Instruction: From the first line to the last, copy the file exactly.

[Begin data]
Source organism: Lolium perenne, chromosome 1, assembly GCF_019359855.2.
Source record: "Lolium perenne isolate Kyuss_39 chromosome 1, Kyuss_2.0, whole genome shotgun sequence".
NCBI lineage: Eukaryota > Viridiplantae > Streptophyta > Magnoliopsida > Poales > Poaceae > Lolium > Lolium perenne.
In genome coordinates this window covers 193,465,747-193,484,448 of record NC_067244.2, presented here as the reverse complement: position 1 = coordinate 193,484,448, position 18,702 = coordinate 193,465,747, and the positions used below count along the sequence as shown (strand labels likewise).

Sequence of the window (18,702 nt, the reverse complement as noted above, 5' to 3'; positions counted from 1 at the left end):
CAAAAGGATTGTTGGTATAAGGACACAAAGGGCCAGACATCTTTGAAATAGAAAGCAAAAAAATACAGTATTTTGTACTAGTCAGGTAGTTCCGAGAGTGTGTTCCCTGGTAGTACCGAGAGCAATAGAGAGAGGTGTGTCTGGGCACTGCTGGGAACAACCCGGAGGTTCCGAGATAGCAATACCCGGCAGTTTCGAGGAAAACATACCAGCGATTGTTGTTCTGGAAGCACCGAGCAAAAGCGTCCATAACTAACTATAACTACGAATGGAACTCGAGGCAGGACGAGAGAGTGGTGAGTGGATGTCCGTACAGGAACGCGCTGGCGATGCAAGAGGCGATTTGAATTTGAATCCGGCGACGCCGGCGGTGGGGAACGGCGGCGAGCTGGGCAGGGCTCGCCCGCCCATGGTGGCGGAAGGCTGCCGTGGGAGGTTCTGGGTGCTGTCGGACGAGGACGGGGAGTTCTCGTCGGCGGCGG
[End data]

Source organism: Lolium perenne, chromosome 1, assembly GCF_019359855.2.
Source record: "Lolium perenne isolate Kyuss_39 chromosome 1, Kyuss_2.0, whole genome shotgun sequence".
NCBI lineage: Eukaryota > Viridiplantae > Streptophyta > Magnoliopsida > Poales > Poaceae > Lolium > Lolium perenne.
In genome coordinates this window covers 193,465,747-193,484,448 of record NC_067244.2, presented here as the reverse complement: position 1 = coordinate 193,484,448, position 18,702 = coordinate 193,465,747, and the positions used below count along the sequence as shown (strand labels likewise).

Sequence of the window (18,702 nt, the reverse complement as noted above, 5' to 3'; positions counted from 1 at the left end):
CAAAAGGATTGTTGGTATAAGGACACAAAGGGCCAGACATCTTTGAAATAGAAAGCAAAAAAATACAGTATTTTGTACTAGTCAGGTAGTTCCGAGAGTGTGTTCCCTGGTAGTACCGAGAGCAATAGAGAGAGGTGTGTCTGGGCACTGCTGGGAACAACCCGGAGGTTCCGAGATAGCAATACCCGGCAGTTTCGAGGAAAACATACCAGCGATTGTTGTTCTGGAAGCACCGAGCAAAAGCGTCCATAACTAACTATAACTACGAATGGAACTCGAGGCAGGACGAGAGAGTGGTGAGTGGATGTCCGTACAGGAACGCGCTGGCGATGCAAGAGGCGATTTGAATTTGAATCCGGCGACGCCGGCGGTGGGGAACGGCGGCGAGCTGGGCAGGGCTCGCCCGCCCATGGTGGCGGAAGGCTGCCGTGGGAGGTTCTGGGTGCTGTCGGACGAGGACGGGGAGTTCTCGTCGGCGGCGG